What Chapter sub-types are available to Chapter Organizers?

Professional Chapter Organizers can form the following types of Chapters:

  • General Interest/Geographic – Chapter Organizers want to attract as many computing professionals as possible in the same geographic area. It is likely that many different technical and professional areas will be addressed.
  • Computing Topic – Chapter Organizers are interested in addressing specific technical and/or professional topics with computing professionals in the same geographic areas.
  • Industry – Chapter Organizers want to address the technical and professional needs of computing professionals in a specific industry, e.g., healthcare, entertainment, financial, etc.  
  • Job Function – Chapter Organizers want to address the technical and professional needs of computing professionals who perform a similar job function, e.g., software testers, software developers, etc.
  • Company – Chapter Organizers want to address the technical and professional needs of computing professionals centered within a company.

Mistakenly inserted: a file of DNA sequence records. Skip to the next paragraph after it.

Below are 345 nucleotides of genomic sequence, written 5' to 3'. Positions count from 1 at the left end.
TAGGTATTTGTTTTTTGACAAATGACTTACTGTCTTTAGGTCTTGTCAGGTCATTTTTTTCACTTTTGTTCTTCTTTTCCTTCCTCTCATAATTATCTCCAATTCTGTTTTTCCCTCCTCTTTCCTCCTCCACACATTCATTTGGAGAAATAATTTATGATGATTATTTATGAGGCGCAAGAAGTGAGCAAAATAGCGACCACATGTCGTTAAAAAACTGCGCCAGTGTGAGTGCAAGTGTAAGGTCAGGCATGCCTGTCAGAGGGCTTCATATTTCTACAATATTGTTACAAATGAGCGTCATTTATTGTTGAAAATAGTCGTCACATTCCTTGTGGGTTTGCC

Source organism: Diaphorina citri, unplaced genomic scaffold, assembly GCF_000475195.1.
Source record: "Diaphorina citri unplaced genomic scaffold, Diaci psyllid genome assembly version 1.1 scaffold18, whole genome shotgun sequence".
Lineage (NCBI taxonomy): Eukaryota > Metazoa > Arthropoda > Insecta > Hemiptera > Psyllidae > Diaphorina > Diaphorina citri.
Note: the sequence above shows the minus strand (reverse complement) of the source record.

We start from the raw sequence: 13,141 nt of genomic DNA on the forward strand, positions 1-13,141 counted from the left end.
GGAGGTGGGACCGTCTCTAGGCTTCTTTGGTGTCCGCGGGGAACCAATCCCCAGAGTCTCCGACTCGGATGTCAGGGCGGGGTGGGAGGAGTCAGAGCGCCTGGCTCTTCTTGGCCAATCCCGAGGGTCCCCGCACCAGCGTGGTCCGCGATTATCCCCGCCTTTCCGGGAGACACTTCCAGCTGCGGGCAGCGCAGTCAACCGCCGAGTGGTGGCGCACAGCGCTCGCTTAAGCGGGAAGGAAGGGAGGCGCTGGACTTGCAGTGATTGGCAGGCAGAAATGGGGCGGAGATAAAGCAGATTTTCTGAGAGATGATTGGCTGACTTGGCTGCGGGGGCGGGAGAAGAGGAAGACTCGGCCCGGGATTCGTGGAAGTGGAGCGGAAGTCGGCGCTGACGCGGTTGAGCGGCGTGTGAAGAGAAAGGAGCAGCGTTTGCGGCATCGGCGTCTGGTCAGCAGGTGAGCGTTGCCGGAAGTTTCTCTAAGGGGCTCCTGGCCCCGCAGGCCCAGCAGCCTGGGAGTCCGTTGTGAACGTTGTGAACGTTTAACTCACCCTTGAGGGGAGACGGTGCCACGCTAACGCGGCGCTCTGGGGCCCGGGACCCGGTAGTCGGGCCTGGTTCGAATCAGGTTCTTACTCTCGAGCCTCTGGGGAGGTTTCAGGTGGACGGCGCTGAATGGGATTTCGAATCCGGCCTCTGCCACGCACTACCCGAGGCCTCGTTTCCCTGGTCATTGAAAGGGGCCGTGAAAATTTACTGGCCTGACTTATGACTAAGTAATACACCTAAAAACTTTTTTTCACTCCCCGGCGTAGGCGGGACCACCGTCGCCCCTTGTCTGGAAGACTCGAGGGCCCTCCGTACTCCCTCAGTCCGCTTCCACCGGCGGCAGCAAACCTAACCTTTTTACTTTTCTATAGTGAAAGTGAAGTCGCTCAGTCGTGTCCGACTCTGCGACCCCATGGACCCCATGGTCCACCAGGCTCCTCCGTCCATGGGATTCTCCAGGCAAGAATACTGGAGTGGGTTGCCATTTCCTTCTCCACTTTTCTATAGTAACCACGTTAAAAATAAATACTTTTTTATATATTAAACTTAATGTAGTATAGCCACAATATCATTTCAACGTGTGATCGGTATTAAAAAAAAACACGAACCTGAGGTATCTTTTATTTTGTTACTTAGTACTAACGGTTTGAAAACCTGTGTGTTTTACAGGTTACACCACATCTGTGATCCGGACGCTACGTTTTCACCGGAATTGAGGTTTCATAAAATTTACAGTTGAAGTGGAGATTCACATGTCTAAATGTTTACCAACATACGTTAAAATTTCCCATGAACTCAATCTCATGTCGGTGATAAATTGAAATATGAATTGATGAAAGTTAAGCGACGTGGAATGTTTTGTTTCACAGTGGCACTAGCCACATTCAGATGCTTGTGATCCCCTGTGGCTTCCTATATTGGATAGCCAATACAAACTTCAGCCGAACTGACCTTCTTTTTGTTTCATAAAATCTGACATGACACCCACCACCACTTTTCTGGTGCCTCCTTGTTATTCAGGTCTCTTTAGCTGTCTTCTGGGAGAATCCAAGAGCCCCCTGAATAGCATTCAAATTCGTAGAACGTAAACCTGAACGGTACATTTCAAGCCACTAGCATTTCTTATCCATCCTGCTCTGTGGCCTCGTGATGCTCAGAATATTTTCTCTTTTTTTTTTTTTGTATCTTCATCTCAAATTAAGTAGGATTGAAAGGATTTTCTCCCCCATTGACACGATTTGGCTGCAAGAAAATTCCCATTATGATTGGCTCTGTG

• ACM Special Interest Group – Chapter Organizers want to address the technical and professional needs of computing professionals interested in an area covered by one of ACM’S Special Interest Groups, e.g, SIGGRAPH, SIGCHI, SIGMOBILE, etc.  
  • ACM-W (Women’s Group) – Chapter Organizers want to specifically address the technical and professional needs of women in computing, and ally themselves with ACM’s Committee on Women in Computing. 

Why I Belong to ACM

Hear from Bryan Cantrill, vice president of engineering at Joyent, Ben Fried chief information officer at Google, and Theo Schlossnagle, OmniTI founder on why they are members of ACM.

Lifelong Learning

ACM offers lifelong learning resources including online books from O'Reilly, online courses from Skillsoft, TechTalks on the hottest topics in computing and IT, and more.

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ACM Case Studies

Written by leading domain experts for software engineers, ACM Case Studies provide an in-depth look at how software teams overcome specific challenges by implementing new technologies, adopting new practices, or a combination of both. Often through first-hand accounts, these pieces explore what the challenges were, the tools and techniques that were used to combat them, and the solution that was achieved.